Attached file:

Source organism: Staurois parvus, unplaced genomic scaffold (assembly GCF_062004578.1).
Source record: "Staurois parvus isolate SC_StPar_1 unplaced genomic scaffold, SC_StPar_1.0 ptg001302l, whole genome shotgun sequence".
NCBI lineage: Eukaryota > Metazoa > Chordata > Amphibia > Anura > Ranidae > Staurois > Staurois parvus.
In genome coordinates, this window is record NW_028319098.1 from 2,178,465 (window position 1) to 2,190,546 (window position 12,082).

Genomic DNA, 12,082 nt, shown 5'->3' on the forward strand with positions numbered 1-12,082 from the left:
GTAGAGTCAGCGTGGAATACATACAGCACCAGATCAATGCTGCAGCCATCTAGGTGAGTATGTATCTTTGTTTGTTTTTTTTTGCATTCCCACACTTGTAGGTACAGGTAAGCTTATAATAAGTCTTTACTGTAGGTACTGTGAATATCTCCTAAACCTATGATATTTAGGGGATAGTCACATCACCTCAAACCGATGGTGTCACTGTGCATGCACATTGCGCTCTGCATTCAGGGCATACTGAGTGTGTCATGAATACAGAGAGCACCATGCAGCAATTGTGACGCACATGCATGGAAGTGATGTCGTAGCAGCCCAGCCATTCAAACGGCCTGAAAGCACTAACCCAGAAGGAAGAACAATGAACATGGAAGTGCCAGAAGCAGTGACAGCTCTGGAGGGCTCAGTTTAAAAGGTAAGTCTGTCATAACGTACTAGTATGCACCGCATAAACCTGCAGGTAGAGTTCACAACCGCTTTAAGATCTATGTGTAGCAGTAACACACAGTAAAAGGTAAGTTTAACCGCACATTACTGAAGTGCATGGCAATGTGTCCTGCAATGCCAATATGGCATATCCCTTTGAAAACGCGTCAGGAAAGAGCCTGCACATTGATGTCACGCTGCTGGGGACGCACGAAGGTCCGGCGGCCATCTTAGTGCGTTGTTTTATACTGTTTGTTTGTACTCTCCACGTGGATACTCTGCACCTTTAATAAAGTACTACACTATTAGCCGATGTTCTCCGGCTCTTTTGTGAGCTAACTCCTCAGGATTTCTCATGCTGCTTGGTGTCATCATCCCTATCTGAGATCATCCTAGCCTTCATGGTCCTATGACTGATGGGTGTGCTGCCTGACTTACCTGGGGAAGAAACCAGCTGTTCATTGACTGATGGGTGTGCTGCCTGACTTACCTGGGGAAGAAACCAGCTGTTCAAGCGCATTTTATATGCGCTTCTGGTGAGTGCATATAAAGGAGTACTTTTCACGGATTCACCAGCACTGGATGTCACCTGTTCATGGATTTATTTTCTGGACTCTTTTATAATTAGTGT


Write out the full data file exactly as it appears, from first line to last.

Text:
Source organism: Staurois parvus, unplaced genomic scaffold (assembly GCF_062004578.1).
Source record: "Staurois parvus isolate SC_StPar_1 unplaced genomic scaffold, SC_StPar_1.0 ptg001302l, whole genome shotgun sequence".
NCBI lineage: Eukaryota > Metazoa > Chordata > Amphibia > Anura > Ranidae > Staurois > Staurois parvus.
In genome coordinates, this window is record NW_028319098.1 from 2,178,465 (window position 1) to 2,190,546 (window position 12,082).

Genomic DNA, 12,082 nt, shown 5'->3' on the forward strand with positions numbered 1-12,082 from the left:
GTAGAGTCAGCGTGGAATACATACAGCACCAGATCAATGCTGCAGCCATCTAGGTGAGTATGTATCTTTGTTTGTTTTTTTTTGCATTCCCACACTTGTAGGTACAGGTAAGCTTATAATAAGTCTTTACTGTAGGTACTGTGAATATCTCCTAAACCTATGATATTTAGGGGATAGTCACATCACCTCAAACCGATGGTGTCACTGTGCATGCACATTGCGCTCTGCATTCAGGGCATACTGAGTGTGTCATGAATACAGAGAGCACCATGCAGCAATTGTGACGCACATGCATGGAAGTGATGTCGTAGCAGCCCAGCCATTCAAACGGCCTGAAAGCACTAACCCAGAAGGAAGAACAATGAACATGGAAGTGCCAGAAGCAGTGACAGCTCTGGAGGGCTCAGTTTAAAAGGTAAGTCTGTCATAACGTACTAGTATGCACCGCATAAACCTGCAGGTAGAGTTCACAACCGCTTTAAGATCTATGTGTAGCAGTAACACACAGTAAAAGGTAAGTTTAACCGCACATTACTGAAGTGCATGGCAATGTGTCCTGCAATGCCAATATGGCATATCCCTTTGAAAACGCGTCAGGAAAGAGCCTGCACATTGATGTCACGCTGCTGGGGACGCACGAAGGTCCGGCGGCCATCTTAGTGCGTTGTTTTATACTGTTTGTTTGTACTCTCCACGTGGATACTCTGCACCTTTAATAAAGTACTACACTATTAGCCGATGTTCTCCGGCTCTTTTGTGAGCTAACTCCTCAGGATTTCTCATGCTGCTTGGTGTCATCATCCCTATCTGAGATCATCCTAGCCTTCATGGTCCTATGACTGATGGGTGTGCTGCCTGACTTACCTGGGGAAGAAACCAGCTGTTCATTGACTGATGGGTGTGCTGCCTGACTTACCTGGGGAAGAAACCAGCTGTTCAAGCGCATTTTATATGCGCTTCTGGTGAGTGCATATAAAGGAGTACTTTTCACGGATTCACCAGCACTGGATGTCACCTGTTCATGGATTTATTTTCTGGACTCTTTTATAATTAGTGT